This watch has 5 alarms on board. The alarms works with the operating time zone the watch is in. All alarms can be set as a daily alarm or a onetime alarm. That last feature looks pretty handy to me. Also there is a hourly chime on board and also the button function can be muted (is done from Time Keeping Mode).
Like most new G-Shocks, the GD-100PS has also a 24 hour Stopwatch function and a 24 hour Countdown Timer on board. For most activities more than sufficient.
 
 
Like the other X-Large models, the display is lighted with two bright LEDs. The3 LEDs light up the complete display, which is very well readable in the dark. When you are in Setting screen of the Time Keeping Mode, you can choose the duration time of the illumination and you can toggle the Flash mode on and off. This function makes the watch illuminate when an alarm sounds (not at button tones). You can also set the watch to Auto-Illumination. In this mode an internal switch detect when you tilt the watch for about 40 degrees, which is the about the same position you hold your wrist and watch when you look what time it is. The Illumination time can be set between 1.5 seconds and 3 seconds. Personally I always find 1.5 seconds too short to read proper time. For me 2 seconds is about sufficient, so with 3 seconds you have plenty of time to read time.
I think the GD-100 in general is a great watch. The GD-100GD has been plenty available worldwide and if you look good you might even find one for a good price. It was released in Europe at the end of July, when this box was already available worldwide for several months. I bought mine in the Netherlands at a sneaker shop. I paid €150.- for it, which is about the same price as the original price in Japan, ¥16500. Actually I recently saw this watch is still available in the Netherlands. I do not know how limited this model is, but I think the emission was about the same as the first G-Shock Man box, which consisted of 5000 numbered pieces. Well, it’s limited, but not extreme limited. Like I often tell to Luis: If you like this model and an afford it, just buy it. Frankly, I like the watch, but it would for me not have been a disaster if I had not bought this model. I actually bought it, because my son Bram liked it most. If you like the special color scheme, it’s a great model with a lot of features.
 
EDIT by Alan from New York (a huge GD-100 fan): A few items worth mentioning about the playset and GD-100 in general. The buckle is an attractive anodized black, also shared with the "military" GD-100. Adding to the feel of the military look, the tricolor green maintains the childlike playfulness, as does the distinctive red "D" button. The "D" button also allows you to scroll between the four Local time presets, one at a time or continuously. The Local time can also be swapped by pushing the "B" and "C" buttons simultaneously.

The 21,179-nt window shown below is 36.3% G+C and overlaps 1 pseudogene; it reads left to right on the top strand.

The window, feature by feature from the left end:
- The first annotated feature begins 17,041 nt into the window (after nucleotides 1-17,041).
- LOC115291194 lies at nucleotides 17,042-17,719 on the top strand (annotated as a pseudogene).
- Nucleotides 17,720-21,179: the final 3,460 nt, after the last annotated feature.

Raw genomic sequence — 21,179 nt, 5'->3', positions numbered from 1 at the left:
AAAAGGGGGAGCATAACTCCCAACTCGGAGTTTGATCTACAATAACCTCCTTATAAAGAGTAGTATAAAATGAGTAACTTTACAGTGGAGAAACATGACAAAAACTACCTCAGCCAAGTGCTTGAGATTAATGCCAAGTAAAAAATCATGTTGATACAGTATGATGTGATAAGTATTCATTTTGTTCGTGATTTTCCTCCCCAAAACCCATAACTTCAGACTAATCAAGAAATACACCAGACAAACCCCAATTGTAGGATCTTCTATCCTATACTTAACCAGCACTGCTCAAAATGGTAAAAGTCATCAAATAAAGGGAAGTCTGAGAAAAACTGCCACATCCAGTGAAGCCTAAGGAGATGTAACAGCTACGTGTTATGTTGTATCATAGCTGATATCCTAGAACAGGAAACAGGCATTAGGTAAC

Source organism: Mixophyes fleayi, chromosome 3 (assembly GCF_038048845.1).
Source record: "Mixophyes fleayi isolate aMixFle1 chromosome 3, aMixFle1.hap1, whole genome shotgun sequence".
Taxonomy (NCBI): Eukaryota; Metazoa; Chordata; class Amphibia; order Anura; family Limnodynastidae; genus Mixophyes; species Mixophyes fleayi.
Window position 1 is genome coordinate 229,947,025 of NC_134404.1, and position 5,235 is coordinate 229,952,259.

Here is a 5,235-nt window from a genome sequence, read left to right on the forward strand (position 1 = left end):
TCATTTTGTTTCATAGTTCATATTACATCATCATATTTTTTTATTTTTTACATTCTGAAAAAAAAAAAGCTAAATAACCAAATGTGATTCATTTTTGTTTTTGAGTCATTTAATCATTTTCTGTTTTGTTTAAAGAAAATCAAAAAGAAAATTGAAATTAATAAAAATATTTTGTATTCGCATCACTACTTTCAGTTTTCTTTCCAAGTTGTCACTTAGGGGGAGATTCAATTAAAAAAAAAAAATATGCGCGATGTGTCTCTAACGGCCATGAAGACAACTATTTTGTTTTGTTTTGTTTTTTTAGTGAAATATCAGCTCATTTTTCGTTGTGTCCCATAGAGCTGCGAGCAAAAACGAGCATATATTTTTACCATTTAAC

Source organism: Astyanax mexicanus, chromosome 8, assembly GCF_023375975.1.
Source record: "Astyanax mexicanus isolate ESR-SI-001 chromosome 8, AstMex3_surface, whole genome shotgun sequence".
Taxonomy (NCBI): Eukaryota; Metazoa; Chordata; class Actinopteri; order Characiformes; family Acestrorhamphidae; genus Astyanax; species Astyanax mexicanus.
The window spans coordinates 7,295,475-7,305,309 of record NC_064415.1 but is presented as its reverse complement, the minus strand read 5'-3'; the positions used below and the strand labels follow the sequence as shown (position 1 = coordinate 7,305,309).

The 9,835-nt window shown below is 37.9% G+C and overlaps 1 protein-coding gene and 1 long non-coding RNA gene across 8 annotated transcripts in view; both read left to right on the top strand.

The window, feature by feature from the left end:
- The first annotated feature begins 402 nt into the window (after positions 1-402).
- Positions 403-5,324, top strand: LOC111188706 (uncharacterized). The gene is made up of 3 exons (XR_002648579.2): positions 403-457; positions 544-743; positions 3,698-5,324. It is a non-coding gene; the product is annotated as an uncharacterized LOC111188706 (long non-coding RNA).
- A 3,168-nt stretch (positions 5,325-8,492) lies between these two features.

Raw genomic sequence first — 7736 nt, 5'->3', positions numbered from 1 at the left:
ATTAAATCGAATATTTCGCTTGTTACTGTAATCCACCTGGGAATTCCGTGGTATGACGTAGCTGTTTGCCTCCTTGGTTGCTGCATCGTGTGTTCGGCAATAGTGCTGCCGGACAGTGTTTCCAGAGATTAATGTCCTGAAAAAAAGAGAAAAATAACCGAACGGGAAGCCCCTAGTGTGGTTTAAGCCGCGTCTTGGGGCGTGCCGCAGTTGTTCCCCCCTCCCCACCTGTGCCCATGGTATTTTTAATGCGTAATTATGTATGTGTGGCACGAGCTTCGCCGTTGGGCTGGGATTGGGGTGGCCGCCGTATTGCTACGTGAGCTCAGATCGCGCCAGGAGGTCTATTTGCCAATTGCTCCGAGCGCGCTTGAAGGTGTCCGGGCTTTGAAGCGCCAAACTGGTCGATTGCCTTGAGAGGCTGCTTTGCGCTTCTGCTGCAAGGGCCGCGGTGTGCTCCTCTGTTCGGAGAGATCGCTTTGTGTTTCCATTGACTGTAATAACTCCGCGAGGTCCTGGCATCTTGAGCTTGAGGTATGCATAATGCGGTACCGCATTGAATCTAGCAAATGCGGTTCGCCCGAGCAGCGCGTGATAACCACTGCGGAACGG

6 comments:

Alan From New York said...

A few items worth mentioning about the playset and GD-100 in general. The buckle is an attractive anodized black, also shared with the "military" GD-100. Adding to the feel of the military look, the tricolor green maintains the childlike playfulness, as does the distinctive red "D" button. The "D" button also allows you to scroll between the four Local time presets, one at a time or continuously. The Local time can also be swapped by pushing the "B" and "C" buttons simultaneously.

Sjors said...

Hi Alan,

I have added your comment as an extra edit to this article at the bottom. I checked my article also and I found that I had mentioned the quick switching between the programed timezones just above the close-up photo's of the display (with the eyes). I think I made a mistake as I wrote 5 timezones (I also think it are 4, but I don't have a GD-100 near me now).

Cheers,

Sjors

Alan From New York said...

Your article was, as usual, quite comprehensive, even though you added the fifth nonexistent local preset. The scrolling feature, achieved by pushing the "D" button for three seconds, is entertaining but pretty useless.

What IS useful is the font size for the time is larger than on many G-Shocks. Legibility is first and foremost important to me, which is why I'm a "huge fan."

An odd feature of the GD-100 line is that they are not all priced the same. While the playset is probably my favorite, it's high price is a turn-off. I'd recommend either of the MS models. The positive display GD has a distinctive reddish face and the negative display is unusually easy to read. Both cost less than half the price of the playset.

Sjors said...

That 5 timezones is a typo. I knew it could display 5 time zones, as I already reviewed a GD-100 XL model in July. I should correct that. I think I also mentioned the big digits in that review, as it is one thing you notice when you have this watch.

Cheers,

Sjors

sumit poonia said...

hi...friends,,

can anyone tell em from where i can get G-SHOCK GD-100NS-7JR

Владимир Онищенко said...

Good Camo Watch :)